In 1965, the jet-set moved on to Marbella and left Torremolinos to a mass of new holidaymakers who were forsaking their cold, rain-drenched summer beaches for the reliable warmth and sunshine of these southern climes. In 1968 a new terminal building opened at Malaga Airport allowing the transit of over 100,000 people a year. In the late ’60s and early ’70s swarms of youngsters, mainly British, who drank, from dusk to dawn, ridiculously cheap Cuba Libres with triple, sometimes quadruple, measures of bacardi were attracted to the burgeoning resort. During the day, suntanning took on a manic intensity as shining white-skinned young ladies, fresh from the neon lit typing pools of London, flirted with tattoo-covered hod carriers while searching for space on the sand to throw a towel. The Monty Python ‘Travel Agent’ sketch of 1970 http://orangecow.org/pythonet/sketches/package.htm epitomized the feelings about Torremolinos during this period, but for the resort it meant prosperity.
As the tourists continued to arrive in their thousands, so the fortunes of Torremolinos changed for the better. By the late 1970s a campaign was evolving to restore independence from Malaga, and on 27th September 1988 this was achieved and a mayor was re-instated. In recent years, the bad publicity gained by the resort in the late 60s has slowly been discarded, and although there are still signs of decay in some parts, great efforts have been made to improve the image with a new promenade, a less tacky appearance to the shops selling souvenirs, and a selection of restaurants offering menus as good as any food outlets in Spain. Torremolinos has matured.
General Climate and Weather in Torremolinos
The eastern edge of the Sierra de Mijas.rise to over 600 metres to the northwest of Torremolinos, offering shelter from the weather systems that occasionally spread southeast across Spain during the late autumn, winter and early spring. Rainfall is mostly absentfrom the Costa del Sol during the summer months, and with a regular afternoon sea breeze, the intense heat of inland Spain is a very rare visitor. This has, for decades, made Torremolinos one of the favourites amongst tourists from many european countries who seek arguably the best all-the-year-round weather on the continent..
Weather in Torremolinos in January
|Average Maximum 16C/61F||Average Minimum 8C/46F||Days with rain falling 7|
There is usually plenty of sunshine during January and the rain, when it arrives, normally lasts, on and off, for 2 or 3 days before the sun returns for a week or more. Temperatures, although not especially high, do feel pleasant enough in the afternoon sunshine, On 2 or 3 days in the month, the temperature approaches, or exceeds 20 Celsius (68F), but on the cloudy and wet days maxima may be no higher than 10 Celsius (50F). The evenings will almost always feel chilly, and on rare occasions, the larger gardens on the outskirts of the town may have a frost on the grass for an hour or two around dawn.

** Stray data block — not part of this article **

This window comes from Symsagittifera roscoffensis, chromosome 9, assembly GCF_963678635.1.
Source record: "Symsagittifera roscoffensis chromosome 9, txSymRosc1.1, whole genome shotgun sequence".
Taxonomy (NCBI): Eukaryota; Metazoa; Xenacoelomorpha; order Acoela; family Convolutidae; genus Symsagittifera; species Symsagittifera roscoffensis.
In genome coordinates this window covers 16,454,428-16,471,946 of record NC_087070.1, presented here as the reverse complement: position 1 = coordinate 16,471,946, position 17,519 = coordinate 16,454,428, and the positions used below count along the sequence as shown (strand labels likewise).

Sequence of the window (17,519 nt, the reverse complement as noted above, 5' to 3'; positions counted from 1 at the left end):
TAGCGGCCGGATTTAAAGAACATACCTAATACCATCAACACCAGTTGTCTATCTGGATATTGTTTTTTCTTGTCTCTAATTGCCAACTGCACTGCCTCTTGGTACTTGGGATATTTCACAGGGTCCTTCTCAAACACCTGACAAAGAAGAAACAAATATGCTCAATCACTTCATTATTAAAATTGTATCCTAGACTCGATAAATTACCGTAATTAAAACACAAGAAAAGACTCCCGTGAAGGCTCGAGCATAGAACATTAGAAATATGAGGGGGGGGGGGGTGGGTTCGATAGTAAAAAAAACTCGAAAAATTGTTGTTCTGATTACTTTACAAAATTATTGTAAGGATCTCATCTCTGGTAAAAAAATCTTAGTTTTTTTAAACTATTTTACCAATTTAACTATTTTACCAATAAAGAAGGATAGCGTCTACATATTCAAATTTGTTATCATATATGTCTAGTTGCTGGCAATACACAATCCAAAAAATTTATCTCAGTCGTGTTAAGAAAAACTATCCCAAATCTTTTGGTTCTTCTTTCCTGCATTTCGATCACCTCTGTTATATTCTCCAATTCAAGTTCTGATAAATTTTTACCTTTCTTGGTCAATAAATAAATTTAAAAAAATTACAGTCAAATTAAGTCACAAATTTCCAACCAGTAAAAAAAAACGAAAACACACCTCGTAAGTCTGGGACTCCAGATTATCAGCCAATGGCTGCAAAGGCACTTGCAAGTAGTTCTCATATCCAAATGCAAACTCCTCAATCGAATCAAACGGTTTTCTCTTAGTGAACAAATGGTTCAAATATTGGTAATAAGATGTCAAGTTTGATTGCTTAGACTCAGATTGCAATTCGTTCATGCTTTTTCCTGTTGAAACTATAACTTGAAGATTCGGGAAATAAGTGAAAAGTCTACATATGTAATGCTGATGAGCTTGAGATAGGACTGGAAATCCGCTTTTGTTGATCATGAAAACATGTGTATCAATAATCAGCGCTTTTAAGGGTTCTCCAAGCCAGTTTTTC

Weather in Torremolinos in February
|Average Maximum 17C/63F||Average Minimum 8C/46F||Days with rain falling 6|
This month can be described as early Spring, with flowers blooming and, by the middle of February, the famous Andalusian almond blossom begins to appear. Temperature levels are not dissimilar to January, and the evenings and nights remain cool. However, as the heat from the sun increases, the afternoon stroll down the Calle San Miguel becomes more comfortably warm. Rain, as in January, usually comes in a spell that lasts for 2 or 3 days at a time before clear blue skies follow. It may turn windy for a while after a wet spell, but strong winds seldom last for more than 36 hours.
Weather in Torremolinos in March
|Average Maximum 19C/66F||Average Minimum 10C/50F||Days with rain falling 5|
Some delightful days occur in March but the early risers usually enjoy the best of the weather. A typical March day will start cool and sunny with a gentle wind blowing down from the mountains. Temperatures will rise rapidly and by midday values will be around 19 Celsius. A few puffs of cloud may form, then quite suddenly the wind will shift right round and blow in from the sea. The sea is as cold as at any time of year in March, so once the sea breeze has become established during the afternoon the promenade is best avoided. As for rain falling, perhaps a short-lived inconvenience once or twice a week.
Weather in Torremolinos in April
|Average Maximum 21C/70F||Average Minimum 12C/54F||Days with rain falling 5|
Only the foolhardy or truly seasoned bather would venture into the sea off Torremolinos during April. A morning of unbroken sunshine and temperatures nudging 21 Celsius tempt many people to the beach, but around midday the inevitable sea breeze arrives and temperatures fall to a less than comfortable 17 Celsius. In most Aprils there are 2 or 3 days when the land breeze is quite strong and in the absence of the sea breeze the temperature can rise to 25 Celsius, or more. Once or twice during the month a short unsettled spell will probably occur, and heavy, thundery rain may spoil the occasional day.
Weather in Torremolinos in May